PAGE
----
E. Product and Transaction Weights
4.47 The selection of transactions to observe the price movements for each industry or product in the classification systems is a sampling issue discussed in detail in Chapter 5. The value weights at the industry or product level will generally be obtained from one of the sources discussed in the previous section. As soon as these results are available, one must determine what specific transactions in goods and services should constitute each elementary aggregate of the PPI. The data from industrial censuses are preferred because they provide a much larger coverage of goods and services than can possibly be observed in most surveys of enterprises. However, even the census will not contain details for each transaction that has transpired. For this reason, each elementary aggregate of the PPI must be represented by selected goods and services that are considered either important or representative of typical changes in relative prices for their class. The relative price changes of these particular goods and services are then monitored, and their average is subsequently used as a measure of relative price changes for that elementary aggregate.
E.1 Explicit and implicit weights
4.48 When the sample of representative transactions has been selected, a determination must be made about whether explicit weights can be derived. If probability sampling techniques are used, the inverse of the sampling fractions (or the sampling intervals)11 are used as the weights.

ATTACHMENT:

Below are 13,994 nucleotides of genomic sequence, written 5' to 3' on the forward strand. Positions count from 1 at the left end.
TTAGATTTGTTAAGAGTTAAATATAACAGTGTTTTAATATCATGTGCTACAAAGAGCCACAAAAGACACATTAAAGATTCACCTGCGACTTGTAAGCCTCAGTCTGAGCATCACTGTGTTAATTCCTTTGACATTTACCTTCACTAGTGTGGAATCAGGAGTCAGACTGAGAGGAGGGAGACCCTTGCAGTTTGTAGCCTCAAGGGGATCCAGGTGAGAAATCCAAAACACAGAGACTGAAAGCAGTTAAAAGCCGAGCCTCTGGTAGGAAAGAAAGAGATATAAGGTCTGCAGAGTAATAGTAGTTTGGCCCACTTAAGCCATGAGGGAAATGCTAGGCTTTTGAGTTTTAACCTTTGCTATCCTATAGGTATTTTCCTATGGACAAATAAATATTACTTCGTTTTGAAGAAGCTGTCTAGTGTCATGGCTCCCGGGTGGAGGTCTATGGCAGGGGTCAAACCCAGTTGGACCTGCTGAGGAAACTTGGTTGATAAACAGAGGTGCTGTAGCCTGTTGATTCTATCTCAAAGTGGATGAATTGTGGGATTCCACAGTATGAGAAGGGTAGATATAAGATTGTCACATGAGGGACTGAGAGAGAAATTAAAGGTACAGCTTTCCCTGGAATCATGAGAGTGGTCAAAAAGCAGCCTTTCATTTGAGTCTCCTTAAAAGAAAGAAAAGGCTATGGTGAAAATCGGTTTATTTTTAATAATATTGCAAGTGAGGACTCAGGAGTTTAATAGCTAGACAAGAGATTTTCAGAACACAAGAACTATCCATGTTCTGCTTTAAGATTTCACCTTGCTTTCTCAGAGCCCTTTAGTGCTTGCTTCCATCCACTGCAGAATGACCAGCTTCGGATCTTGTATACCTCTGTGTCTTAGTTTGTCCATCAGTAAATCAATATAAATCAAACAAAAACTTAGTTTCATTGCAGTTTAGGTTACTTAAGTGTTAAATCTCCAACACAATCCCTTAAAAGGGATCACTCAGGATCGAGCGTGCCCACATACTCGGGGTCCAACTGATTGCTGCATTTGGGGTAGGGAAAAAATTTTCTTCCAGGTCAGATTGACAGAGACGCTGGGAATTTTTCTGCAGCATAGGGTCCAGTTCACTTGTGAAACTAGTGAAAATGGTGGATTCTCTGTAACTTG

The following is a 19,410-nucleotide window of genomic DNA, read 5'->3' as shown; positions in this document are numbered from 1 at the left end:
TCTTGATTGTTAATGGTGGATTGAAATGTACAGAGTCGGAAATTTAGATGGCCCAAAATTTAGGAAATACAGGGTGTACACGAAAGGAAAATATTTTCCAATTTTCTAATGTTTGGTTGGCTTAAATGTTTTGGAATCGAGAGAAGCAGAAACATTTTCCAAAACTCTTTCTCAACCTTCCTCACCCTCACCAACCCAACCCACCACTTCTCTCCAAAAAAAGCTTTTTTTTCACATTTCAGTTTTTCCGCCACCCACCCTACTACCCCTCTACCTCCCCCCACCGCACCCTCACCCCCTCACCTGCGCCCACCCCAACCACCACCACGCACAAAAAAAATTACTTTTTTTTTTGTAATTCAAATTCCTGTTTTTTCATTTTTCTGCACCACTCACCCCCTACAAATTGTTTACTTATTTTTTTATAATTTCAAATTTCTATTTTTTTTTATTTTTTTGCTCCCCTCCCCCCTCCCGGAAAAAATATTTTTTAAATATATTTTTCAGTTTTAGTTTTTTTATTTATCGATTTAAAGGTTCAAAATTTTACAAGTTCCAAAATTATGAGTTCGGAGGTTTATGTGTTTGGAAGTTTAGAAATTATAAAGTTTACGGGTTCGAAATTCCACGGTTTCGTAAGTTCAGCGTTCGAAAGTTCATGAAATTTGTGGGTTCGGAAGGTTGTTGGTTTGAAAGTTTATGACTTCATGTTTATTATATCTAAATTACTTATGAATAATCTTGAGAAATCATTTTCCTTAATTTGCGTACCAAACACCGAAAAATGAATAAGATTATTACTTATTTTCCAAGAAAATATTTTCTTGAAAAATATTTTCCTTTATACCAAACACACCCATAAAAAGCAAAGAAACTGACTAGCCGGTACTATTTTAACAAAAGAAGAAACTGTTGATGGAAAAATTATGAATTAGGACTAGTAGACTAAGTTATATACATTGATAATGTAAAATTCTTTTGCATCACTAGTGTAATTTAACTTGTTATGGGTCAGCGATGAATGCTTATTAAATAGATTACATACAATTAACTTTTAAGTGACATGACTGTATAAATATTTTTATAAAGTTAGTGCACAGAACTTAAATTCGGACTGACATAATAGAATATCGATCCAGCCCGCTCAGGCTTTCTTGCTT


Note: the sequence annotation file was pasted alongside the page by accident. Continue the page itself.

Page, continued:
4.49 In the case of judgmental samples, the weights for the selected industry and establishment should be adjusted to incorporate the weights of transactions not selected for the sample. Thus, the weight for small industries not selected should be allocated to those that were selected. For establishments, the same approach is used; the weight for the nonselected establishments within an industry must be allocated to those that were selected. Within the establishment, the total weight for the establishment can be distributed to the representative products in proportion to their share of sales. Finally, for each representative product, the weight for the product can also be distributed to each selected transaction in proportion to the selected transaction’s sales. In this fashion, the weight for each establishment would be allocated to each price observation.
4.50 Alternatively, if certain products in an elementary aggregate are judged more important, higher weight may be assigned judgmentally or on the basis of secondary information from administrative or industry sources.
4.51 If no weights are available for the selected transactions, the formula used for averaging price observations will assign implicit weights to individual transactions. If the average of price ratios formula is used, as discussed in Section D.1, the implicit assumption is that relative price changes for each transaction within the elementary aggregate are equally important in terms of base-period quantities.12 If the ratio of average prices is used, we assume that the importance of each observation is proportional to its base price.13 The latter approach makes the strong assumption that production values are proportional to the base prices. In the ratio of average prices formula, transactions with higher prices receive more importance than those with lower prices. Often these differences in price levels occur because of the nature of the transaction specifications rather than real differences in the relative importance of transactions within the establishment.